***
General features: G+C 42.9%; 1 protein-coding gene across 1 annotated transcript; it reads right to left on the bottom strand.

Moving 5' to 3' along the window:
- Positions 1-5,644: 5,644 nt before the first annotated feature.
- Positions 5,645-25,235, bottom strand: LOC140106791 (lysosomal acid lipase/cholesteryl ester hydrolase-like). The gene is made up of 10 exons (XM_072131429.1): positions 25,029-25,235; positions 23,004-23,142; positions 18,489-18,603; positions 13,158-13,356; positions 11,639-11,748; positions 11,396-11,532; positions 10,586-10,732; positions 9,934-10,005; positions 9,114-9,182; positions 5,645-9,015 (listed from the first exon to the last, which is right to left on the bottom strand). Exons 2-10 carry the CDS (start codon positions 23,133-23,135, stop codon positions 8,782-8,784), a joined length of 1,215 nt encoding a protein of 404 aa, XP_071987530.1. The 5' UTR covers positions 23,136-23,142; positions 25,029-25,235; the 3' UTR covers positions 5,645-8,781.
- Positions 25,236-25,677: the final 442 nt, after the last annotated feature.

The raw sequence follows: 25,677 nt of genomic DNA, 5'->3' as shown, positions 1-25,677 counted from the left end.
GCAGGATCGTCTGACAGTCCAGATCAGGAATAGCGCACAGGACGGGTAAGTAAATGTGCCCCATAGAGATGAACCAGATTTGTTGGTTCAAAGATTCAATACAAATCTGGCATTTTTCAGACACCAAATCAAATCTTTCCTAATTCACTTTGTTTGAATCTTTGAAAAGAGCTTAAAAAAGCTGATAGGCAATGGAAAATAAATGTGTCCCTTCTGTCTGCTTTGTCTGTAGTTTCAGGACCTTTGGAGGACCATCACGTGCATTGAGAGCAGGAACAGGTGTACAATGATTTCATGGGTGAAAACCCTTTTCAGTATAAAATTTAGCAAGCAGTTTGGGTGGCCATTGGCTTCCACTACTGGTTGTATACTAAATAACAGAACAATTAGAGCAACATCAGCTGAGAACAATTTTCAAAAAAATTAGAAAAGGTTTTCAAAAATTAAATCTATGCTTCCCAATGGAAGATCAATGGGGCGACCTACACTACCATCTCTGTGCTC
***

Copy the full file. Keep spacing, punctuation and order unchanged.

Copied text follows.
General features: G+C 42.9%; 1 protein-coding gene across 1 annotated transcript; it reads right to left on the bottom strand.

Moving 5' to 3' along the window:
- Positions 1-5,644: 5,644 nt before the first annotated feature.
- Positions 5,645-25,235, bottom strand: LOC140106791 (lysosomal acid lipase/cholesteryl ester hydrolase-like). The gene is made up of 10 exons (XM_072131429.1): positions 25,029-25,235; positions 23,004-23,142; positions 18,489-18,603; positions 13,158-13,356; positions 11,639-11,748; positions 11,396-11,532; positions 10,586-10,732; positions 9,934-10,005; positions 9,114-9,182; positions 5,645-9,015 (listed from the first exon to the last, which is right to left on the bottom strand). Exons 2-10 carry the CDS (start codon positions 23,133-23,135, stop codon positions 8,782-8,784), a joined length of 1,215 nt encoding a protein of 404 aa, XP_071987530.1. The 5' UTR covers positions 23,136-23,142; positions 25,029-25,235; the 3' UTR covers positions 5,645-8,781.
- Positions 25,236-25,677: the final 442 nt, after the last annotated feature.

The raw sequence follows: 25,677 nt of genomic DNA, 5'->3' as shown, positions 1-25,677 counted from the left end.
GCAGGATCGTCTGACAGTCCAGATCAGGAATAGCGCACAGGACGGGTAAGTAAATGTGCCCCATAGAGATGAACCAGATTTGTTGGTTCAAAGATTCAATACAAATCTGGCATTTTTCAGACACCAAATCAAATCTTTCCTAATTCACTTTGTTTGAATCTTTGAAAAGAGCTTAAAAAAGCTGATAGGCAATGGAAAATAAATGTGTCCCTTCTGTCTGCTTTGTCTGTAGTTTCAGGACCTTTGGAGGACCATCACGTGCATTGAGAGCAGGAACAGGTGTACAATGATTTCATGGGTGAAAACCCTTTTCAGTATAAAATTTAGCAAGCAGTTTGGGTGGCCATTGGCTTCCACTACTGGTTGTATACTAAATAACAGAACAATTAGAGCAACATCAGCTGAGAACAATTTTCAAAAAAATTAGAAAAGGTTTTCAAAAATTAAATCTATGCTTCCCAATGGAAGATCAATGGGGCGACCTACACTACCATCTCTGTGCTC